But it was all terrifyingly plausible, because kids have flea-like attentions and might well do that, and usually it all turns out OK! But sometimes everything is horrible, and this is why we flip out a little whenever we turn around and the kid isn’t right there.

Butch:

And if you know he’s gonna wander, don’t stop to buy a balloon.

Especially a two dollar balloon. I mean, shit. That’s some balloon.

Feminina:

Yeah!

So, I mean…it’s not really his fault the kid is dead, it was a horrible accident that could have happened to anyone, but also, you understand why he blames himself. And you kind of also blame him. Because he should have known better than to take his eyes off a kid this prone to disappearing.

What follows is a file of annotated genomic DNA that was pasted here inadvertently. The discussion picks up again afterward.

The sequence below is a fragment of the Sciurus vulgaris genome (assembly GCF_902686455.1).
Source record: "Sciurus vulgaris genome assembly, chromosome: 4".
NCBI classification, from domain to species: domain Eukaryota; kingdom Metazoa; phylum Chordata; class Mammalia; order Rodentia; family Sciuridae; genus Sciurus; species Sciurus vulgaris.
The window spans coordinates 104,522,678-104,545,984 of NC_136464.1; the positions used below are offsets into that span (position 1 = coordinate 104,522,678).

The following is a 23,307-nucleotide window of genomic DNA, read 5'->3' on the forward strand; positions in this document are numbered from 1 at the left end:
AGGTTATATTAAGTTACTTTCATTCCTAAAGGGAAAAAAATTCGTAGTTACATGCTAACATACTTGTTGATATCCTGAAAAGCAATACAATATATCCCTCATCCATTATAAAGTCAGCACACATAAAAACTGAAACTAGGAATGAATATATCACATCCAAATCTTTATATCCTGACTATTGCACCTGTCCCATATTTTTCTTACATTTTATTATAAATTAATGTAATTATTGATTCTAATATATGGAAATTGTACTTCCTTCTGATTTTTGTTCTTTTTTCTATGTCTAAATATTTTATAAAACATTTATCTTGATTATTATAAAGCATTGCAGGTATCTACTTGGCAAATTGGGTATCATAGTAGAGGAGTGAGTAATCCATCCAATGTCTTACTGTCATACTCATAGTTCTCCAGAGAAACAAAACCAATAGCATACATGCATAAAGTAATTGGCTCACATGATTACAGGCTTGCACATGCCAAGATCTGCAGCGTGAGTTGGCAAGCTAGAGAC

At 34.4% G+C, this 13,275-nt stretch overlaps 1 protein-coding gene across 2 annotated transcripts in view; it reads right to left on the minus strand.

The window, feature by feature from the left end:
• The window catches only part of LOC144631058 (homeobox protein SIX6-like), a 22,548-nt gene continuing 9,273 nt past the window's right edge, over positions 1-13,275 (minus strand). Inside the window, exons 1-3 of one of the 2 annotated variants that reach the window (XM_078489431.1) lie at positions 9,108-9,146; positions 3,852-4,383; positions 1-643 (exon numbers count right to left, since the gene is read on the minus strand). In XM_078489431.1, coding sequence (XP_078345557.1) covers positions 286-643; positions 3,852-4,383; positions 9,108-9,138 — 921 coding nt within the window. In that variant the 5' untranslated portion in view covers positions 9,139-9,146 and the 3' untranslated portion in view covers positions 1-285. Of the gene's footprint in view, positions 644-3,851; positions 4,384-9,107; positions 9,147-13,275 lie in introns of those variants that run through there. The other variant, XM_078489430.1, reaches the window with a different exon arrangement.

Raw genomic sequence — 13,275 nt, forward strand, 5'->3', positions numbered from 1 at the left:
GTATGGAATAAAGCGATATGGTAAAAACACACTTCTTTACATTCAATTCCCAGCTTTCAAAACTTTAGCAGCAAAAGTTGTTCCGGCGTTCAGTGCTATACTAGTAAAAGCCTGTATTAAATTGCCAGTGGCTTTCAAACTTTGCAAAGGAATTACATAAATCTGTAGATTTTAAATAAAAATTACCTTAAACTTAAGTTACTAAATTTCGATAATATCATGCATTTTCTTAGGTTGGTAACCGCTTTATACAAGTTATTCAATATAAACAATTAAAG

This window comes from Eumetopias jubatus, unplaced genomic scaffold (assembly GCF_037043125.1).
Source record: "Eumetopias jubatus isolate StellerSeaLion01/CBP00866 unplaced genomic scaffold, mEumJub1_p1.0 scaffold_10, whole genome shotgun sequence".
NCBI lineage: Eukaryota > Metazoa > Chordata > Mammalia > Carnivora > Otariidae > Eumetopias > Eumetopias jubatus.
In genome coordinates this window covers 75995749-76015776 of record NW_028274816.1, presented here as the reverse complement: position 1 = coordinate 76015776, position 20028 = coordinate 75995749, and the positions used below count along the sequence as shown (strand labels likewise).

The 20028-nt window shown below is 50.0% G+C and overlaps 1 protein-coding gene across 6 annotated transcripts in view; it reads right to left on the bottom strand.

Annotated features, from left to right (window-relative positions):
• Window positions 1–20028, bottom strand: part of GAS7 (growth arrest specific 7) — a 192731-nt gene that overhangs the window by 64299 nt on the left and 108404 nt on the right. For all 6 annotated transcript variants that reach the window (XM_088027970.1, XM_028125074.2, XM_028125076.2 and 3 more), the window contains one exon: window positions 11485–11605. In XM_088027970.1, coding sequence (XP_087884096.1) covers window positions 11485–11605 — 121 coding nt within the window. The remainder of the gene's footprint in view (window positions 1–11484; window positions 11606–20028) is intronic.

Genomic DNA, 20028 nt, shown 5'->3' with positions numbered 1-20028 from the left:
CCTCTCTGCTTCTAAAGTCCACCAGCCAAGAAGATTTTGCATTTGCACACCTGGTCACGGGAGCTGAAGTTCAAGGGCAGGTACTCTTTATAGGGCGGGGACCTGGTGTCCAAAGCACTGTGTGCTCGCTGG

Even though we’ve all taken our eyes off kids, and, indeed, we MUST take our eyes off our kids sometimes or risk turning them into paranoid, helpless creatures that either don’t dare to move a foot without clinging to us, or adopt desperate measures to escape our suffocating attention.

It wasn’t his fault! And yet it was his fault.

Parenting issues. Games can address them!

Butch:

We’ll see how this goes going forward. Cuz I have a feeling that things will get very much metaphorical more than “Ah yes, malls” very soon.

And grim. It did get grim.

Feminina:

It is grim. I mean, wow. The contrast between the sunny, cheerful home and the brightly lit mall in the opening scenes, and the dark, rain-soaked atmosphere of the “after” is extremely pronounced.

In case you missed it: THIS DUDE’S LIFE HAS GOTTEN SAD.

It is probably going to stay sad.

Butch:

One thing that Detroit (the game, not the city) got knocked for was rather blunt metaphors, and the use of them to bludgeon the player. So I’m kinda expecting a few bonks to the head from blunt metaphor bludgeons.